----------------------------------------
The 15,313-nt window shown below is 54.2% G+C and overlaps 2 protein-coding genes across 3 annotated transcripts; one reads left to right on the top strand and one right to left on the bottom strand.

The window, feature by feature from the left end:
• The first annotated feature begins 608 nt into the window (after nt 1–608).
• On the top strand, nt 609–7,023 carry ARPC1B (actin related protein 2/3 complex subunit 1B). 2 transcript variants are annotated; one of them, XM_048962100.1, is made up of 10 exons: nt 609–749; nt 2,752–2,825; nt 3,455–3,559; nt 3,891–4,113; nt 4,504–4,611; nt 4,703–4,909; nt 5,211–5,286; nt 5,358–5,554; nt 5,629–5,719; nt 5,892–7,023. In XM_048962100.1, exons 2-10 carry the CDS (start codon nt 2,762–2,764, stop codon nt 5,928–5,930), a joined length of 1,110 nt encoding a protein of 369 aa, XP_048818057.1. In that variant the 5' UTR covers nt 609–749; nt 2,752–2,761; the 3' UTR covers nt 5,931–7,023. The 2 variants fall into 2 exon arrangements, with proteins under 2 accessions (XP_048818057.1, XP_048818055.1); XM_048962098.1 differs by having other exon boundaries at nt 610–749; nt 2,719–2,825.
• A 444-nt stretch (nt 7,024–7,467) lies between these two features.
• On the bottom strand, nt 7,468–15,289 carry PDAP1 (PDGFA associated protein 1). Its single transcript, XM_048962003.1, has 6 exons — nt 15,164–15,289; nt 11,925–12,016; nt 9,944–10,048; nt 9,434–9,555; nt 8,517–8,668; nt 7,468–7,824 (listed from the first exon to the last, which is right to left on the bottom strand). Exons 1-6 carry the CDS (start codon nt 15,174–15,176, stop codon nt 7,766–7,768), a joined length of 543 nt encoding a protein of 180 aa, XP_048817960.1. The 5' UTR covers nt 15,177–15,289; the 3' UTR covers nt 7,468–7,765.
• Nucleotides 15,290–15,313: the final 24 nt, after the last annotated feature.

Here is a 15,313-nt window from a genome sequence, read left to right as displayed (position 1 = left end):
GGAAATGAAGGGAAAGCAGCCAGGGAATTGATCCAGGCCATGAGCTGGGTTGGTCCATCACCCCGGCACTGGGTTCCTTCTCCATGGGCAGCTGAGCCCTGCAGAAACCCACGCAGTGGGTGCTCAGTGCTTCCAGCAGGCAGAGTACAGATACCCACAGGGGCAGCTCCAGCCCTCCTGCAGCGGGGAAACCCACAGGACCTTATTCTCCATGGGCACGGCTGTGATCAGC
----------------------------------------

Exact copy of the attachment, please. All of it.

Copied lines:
The 15,313-nt window shown below is 54.2% G+C and overlaps 2 protein-coding genes across 3 annotated transcripts; one reads left to right on the top strand and one right to left on the bottom strand.

The window, feature by feature from the left end:
• The first annotated feature begins 608 nt into the window (after nt 1–608).
• On the top strand, nt 609–7,023 carry ARPC1B (actin related protein 2/3 complex subunit 1B). 2 transcript variants are annotated; one of them, XM_048962100.1, is made up of 10 exons: nt 609–749; nt 2,752–2,825; nt 3,455–3,559; nt 3,891–4,113; nt 4,504–4,611; nt 4,703–4,909; nt 5,211–5,286; nt 5,358–5,554; nt 5,629–5,719; nt 5,892–7,023. In XM_048962100.1, exons 2-10 carry the CDS (start codon nt 2,762–2,764, stop codon nt 5,928–5,930), a joined length of 1,110 nt encoding a protein of 369 aa, XP_048818057.1. In that variant the 5' UTR covers nt 609–749; nt 2,752–2,761; the 3' UTR covers nt 5,931–7,023. The 2 variants fall into 2 exon arrangements, with proteins under 2 accessions (XP_048818057.1, XP_048818055.1); XM_048962098.1 differs by having other exon boundaries at nt 610–749; nt 2,719–2,825.
• A 444-nt stretch (nt 7,024–7,467) lies between these two features.
• On the bottom strand, nt 7,468–15,289 carry PDAP1 (PDGFA associated protein 1). Its single transcript, XM_048962003.1, has 6 exons — nt 15,164–15,289; nt 11,925–12,016; nt 9,944–10,048; nt 9,434–9,555; nt 8,517–8,668; nt 7,468–7,824 (listed from the first exon to the last, which is right to left on the bottom strand). Exons 1-6 carry the CDS (start codon nt 15,174–15,176, stop codon nt 7,766–7,768), a joined length of 543 nt encoding a protein of 180 aa, XP_048817960.1. The 5' UTR covers nt 15,177–15,289; the 3' UTR covers nt 7,468–7,765.
• Nucleotides 15,290–15,313: the final 24 nt, after the last annotated feature.

Here is a 15,313-nt window from a genome sequence, read left to right as displayed (position 1 = left end):
GGAAATGAAGGGAAAGCAGCCAGGGAATTGATCCAGGCCATGAGCTGGGTTGGTCCATCACCCCGGCACTGGGTTCCTTCTCCATGGGCAGCTGAGCCCTGCAGAAACCCACGCAGTGGGTGCTCAGTGCTTCCAGCAGGCAGAGTACAGATACCCACAGGGGCAGCTCCAGCCCTCCTGCAGCGGGGAAACCCACAGGACCTTATTCTCCATGGGCACGGCTGTGATCAGC